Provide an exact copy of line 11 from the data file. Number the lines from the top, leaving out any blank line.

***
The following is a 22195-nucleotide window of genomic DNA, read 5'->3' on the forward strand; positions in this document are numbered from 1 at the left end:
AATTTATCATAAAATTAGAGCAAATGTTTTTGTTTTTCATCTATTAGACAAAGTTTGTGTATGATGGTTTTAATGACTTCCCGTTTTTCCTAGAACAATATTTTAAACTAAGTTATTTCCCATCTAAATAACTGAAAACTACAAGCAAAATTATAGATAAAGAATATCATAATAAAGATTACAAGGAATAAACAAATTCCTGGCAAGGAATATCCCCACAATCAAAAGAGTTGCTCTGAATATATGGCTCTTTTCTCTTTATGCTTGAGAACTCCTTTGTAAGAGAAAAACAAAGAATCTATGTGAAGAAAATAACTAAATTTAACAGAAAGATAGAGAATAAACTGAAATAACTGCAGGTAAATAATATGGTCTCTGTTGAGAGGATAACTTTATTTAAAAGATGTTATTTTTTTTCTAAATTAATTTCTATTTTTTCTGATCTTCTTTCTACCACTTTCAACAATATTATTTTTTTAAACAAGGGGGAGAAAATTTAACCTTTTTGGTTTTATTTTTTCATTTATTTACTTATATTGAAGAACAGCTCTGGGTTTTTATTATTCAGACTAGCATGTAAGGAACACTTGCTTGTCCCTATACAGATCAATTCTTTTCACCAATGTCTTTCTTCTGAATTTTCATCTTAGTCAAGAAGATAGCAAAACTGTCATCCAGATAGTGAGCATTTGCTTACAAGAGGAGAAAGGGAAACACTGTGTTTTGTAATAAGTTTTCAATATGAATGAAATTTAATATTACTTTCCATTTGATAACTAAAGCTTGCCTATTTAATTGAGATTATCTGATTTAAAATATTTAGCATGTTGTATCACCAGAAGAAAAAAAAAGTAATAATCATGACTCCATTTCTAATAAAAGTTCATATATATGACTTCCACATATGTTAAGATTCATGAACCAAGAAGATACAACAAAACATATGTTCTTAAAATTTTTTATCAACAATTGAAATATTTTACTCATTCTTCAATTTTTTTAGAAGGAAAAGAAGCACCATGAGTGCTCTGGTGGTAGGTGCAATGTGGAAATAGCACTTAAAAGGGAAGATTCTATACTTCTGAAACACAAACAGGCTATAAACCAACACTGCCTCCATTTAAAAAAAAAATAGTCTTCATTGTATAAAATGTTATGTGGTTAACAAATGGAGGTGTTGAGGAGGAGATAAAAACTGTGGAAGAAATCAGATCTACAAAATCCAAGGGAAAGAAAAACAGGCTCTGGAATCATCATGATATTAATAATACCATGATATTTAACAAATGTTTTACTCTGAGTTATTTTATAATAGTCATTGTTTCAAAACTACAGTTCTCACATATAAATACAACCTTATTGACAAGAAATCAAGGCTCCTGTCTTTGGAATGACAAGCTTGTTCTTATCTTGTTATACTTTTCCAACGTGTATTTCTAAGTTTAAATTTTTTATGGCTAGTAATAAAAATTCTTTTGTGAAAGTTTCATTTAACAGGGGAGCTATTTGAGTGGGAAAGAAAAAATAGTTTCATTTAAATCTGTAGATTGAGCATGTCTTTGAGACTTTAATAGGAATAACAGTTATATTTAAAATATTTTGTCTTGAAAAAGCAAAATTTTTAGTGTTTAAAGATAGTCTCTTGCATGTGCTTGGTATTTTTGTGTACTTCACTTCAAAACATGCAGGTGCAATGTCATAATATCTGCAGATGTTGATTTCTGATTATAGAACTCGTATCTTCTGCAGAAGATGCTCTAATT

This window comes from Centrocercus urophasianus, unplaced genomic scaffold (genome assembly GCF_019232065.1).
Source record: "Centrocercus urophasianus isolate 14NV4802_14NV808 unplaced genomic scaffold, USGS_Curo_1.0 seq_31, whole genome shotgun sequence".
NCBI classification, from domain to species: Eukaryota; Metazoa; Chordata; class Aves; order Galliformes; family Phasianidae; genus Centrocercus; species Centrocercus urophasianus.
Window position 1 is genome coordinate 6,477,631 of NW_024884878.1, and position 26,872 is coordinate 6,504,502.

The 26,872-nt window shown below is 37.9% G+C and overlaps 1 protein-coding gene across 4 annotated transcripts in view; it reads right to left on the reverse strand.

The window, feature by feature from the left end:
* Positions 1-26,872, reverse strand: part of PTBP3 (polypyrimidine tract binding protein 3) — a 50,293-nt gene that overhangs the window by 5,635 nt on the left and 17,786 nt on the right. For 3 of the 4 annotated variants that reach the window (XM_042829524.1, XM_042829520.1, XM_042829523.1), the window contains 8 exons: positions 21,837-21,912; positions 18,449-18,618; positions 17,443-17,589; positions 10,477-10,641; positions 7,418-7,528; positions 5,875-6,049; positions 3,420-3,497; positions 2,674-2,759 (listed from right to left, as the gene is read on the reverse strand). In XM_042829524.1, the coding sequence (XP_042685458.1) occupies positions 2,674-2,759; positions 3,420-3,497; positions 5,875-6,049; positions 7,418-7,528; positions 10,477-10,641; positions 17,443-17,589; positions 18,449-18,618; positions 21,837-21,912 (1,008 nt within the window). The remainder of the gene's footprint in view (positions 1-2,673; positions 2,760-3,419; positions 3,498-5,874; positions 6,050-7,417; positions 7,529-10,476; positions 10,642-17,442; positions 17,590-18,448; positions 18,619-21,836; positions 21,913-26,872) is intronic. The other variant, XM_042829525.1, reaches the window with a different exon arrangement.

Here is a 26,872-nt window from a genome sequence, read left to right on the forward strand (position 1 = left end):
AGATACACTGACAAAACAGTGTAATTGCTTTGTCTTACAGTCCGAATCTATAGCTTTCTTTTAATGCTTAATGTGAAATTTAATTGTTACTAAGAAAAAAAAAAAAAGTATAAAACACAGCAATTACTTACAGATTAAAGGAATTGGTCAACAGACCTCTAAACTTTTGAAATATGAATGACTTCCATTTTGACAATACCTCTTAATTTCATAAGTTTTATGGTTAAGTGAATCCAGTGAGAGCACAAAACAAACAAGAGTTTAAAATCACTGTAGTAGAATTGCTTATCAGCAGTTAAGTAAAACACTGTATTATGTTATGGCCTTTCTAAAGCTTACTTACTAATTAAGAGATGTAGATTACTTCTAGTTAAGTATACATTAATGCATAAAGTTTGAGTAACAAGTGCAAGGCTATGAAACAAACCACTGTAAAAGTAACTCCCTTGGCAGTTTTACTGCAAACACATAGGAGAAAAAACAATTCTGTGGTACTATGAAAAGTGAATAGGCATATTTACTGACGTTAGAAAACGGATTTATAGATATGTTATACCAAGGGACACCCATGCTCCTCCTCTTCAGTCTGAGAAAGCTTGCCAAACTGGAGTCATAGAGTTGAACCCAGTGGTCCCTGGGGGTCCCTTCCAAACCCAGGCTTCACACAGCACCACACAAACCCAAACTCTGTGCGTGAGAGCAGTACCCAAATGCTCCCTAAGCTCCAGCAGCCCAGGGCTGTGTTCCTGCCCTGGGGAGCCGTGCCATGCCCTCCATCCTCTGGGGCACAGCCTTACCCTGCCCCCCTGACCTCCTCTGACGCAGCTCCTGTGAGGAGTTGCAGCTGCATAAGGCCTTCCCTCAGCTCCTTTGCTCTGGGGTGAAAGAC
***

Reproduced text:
AGATACACTGACAAAACAGTGTAATTGCTTTGTCTTACAGTCCGAATCTATAGCTTTCTTTTAATGCTTAATGTGAAATTTAATTGTTACTAAGAAAAAAAAAAAAAGTATAAAACACAGCAATTACTTACAGATTAAAGGAATTGGTCAACAGACCTCTAAACTTTTGAAATATGAATGACTTCCATTTTGACAATACCTCTTAATTTCATAAGTTTTATGGTTAAGTGAATCCAGTGAGAGCACAAAACAAACAAGAGTTTAAAATCACTGTAGTAGAATTGCTTATCAGCAGTTAAGTAAAACACTGTATTATGTTATGGCCTTTCTAAAGCTTACTTACTAATTAAGAGATGTAGATTACTTCTAGTTAAGTATACATTAATGCATAAAGTTTGAGTAACAAGTGCAAGGCTATGAAACAAACCACTGTAAAAGTAACTCCCTTGGCAGTTTTACTGCAAACACATAGGAGAAAAAACAATTCTGTGGTACTATGAAAAGTGAATAGGCATATTTACTGACGTTAGAAAACGGATTTATAGATATGTTATACCAAGGGACACCCATGCTCCTCCTCTTCAGTCTGAGAAAGCTTGCCAAACTGGAGTCATAGAGTTGAACCCAGTGGTCCCTGGGGGTCCCTTCCAAACCCAGGCTTCACACAGCACCACACAAACCCAAACTCTGTGCGTGAGAGCAGTACCCAAATGCTCCCTAAGCTCCAGCAGCCCAGGGCTGTGTTCCTGCCCTGGGGAGCCGTGCCATGCCCTCCATCCTCTGGGGCACAGCCTTACCCTGCCCCCCTGACCTCCTCTGACGCAGCTCCTGTGAGGAGTTGCAGCTGCATAAGGCCTTCCCTCAGCTCCTTTGCTCTGGGGTGAAAGAC